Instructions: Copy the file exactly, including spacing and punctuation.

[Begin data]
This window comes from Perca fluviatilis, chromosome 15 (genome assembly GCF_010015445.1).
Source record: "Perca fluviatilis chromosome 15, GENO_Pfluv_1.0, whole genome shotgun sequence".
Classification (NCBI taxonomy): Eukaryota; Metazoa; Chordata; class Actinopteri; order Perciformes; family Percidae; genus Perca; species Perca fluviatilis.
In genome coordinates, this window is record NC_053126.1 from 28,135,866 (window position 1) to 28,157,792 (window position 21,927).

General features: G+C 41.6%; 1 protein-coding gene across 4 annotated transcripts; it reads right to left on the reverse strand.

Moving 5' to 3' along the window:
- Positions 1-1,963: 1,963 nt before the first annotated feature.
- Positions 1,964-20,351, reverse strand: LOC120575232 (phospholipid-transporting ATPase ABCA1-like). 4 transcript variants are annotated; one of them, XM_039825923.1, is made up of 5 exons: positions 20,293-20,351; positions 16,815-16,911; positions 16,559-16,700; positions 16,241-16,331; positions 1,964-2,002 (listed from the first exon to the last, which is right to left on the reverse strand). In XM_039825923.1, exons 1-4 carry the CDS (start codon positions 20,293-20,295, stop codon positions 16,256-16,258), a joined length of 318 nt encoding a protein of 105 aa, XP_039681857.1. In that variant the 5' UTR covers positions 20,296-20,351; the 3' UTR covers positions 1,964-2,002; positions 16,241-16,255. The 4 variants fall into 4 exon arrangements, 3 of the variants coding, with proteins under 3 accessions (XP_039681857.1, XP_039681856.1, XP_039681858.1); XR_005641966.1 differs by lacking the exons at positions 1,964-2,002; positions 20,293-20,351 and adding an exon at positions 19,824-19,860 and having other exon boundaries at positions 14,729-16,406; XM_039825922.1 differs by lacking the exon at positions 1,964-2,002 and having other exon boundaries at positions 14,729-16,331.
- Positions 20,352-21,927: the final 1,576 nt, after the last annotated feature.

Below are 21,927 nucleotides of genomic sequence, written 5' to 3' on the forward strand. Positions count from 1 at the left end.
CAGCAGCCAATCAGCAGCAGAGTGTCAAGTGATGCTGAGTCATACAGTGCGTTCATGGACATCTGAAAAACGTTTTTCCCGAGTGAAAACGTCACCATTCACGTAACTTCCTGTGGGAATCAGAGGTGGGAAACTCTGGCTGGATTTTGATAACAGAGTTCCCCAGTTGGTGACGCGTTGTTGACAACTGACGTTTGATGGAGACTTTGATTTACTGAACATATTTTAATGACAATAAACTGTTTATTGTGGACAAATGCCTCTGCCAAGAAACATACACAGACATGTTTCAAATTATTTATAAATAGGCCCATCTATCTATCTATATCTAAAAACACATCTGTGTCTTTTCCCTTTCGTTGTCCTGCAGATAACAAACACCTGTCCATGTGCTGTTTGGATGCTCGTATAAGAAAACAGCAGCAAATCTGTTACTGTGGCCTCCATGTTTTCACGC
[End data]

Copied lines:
This window comes from Perca fluviatilis, chromosome 15 (genome assembly GCF_010015445.1).
Source record: "Perca fluviatilis chromosome 15, GENO_Pfluv_1.0, whole genome shotgun sequence".
Classification (NCBI taxonomy): Eukaryota; Metazoa; Chordata; class Actinopteri; order Perciformes; family Percidae; genus Perca; species Perca fluviatilis.
In genome coordinates, this window is record NC_053126.1 from 28,135,866 (window position 1) to 28,157,792 (window position 21,927).

General features: G+C 41.6%; 1 protein-coding gene across 4 annotated transcripts; it reads right to left on the reverse strand.

Moving 5' to 3' along the window:
- Positions 1-1,963: 1,963 nt before the first annotated feature.
- Positions 1,964-20,351, reverse strand: LOC120575232 (phospholipid-transporting ATPase ABCA1-like). 4 transcript variants are annotated; one of them, XM_039825923.1, is made up of 5 exons: positions 20,293-20,351; positions 16,815-16,911; positions 16,559-16,700; positions 16,241-16,331; positions 1,964-2,002 (listed from the first exon to the last, which is right to left on the reverse strand). In XM_039825923.1, exons 1-4 carry the CDS (start codon positions 20,293-20,295, stop codon positions 16,256-16,258), a joined length of 318 nt encoding a protein of 105 aa, XP_039681857.1. In that variant the 5' UTR covers positions 20,296-20,351; the 3' UTR covers positions 1,964-2,002; positions 16,241-16,255. The 4 variants fall into 4 exon arrangements, 3 of the variants coding, with proteins under 3 accessions (XP_039681857.1, XP_039681856.1, XP_039681858.1); XR_005641966.1 differs by lacking the exons at positions 1,964-2,002; positions 20,293-20,351 and adding an exon at positions 19,824-19,860 and having other exon boundaries at positions 14,729-16,406; XM_039825922.1 differs by lacking the exon at positions 1,964-2,002 and having other exon boundaries at positions 14,729-16,331.
- Positions 20,352-21,927: the final 1,576 nt, after the last annotated feature.

Below are 21,927 nucleotides of genomic sequence, written 5' to 3' on the forward strand. Positions count from 1 at the left end.
CAGCAGCCAATCAGCAGCAGAGTGTCAAGTGATGCTGAGTCATACAGTGCGTTCATGGACATCTGAAAAACGTTTTTCCCGAGTGAAAACGTCACCATTCACGTAACTTCCTGTGGGAATCAGAGGTGGGAAACTCTGGCTGGATTTTGATAACAGAGTTCCCCAGTTGGTGACGCGTTGTTGACAACTGACGTTTGATGGAGACTTTGATTTACTGAACATATTTTAATGACAATAAACTGTTTATTGTGGACAAATGCCTCTGCCAAGAAACATACACAGACATGTTTCAAATTATTTATAAATAGGCCCATCTATCTATCTATATCTAAAAACACATCTGTGTCTTTTCCCTTTCGTTGTCCTGCAGATAACAAACACCTGTCCATGTGCTGTTTGGATGCTCGTATAAGAAAACAGCAGCAAATCTGTTACTGTGGCCTCCATGTTTTCACGC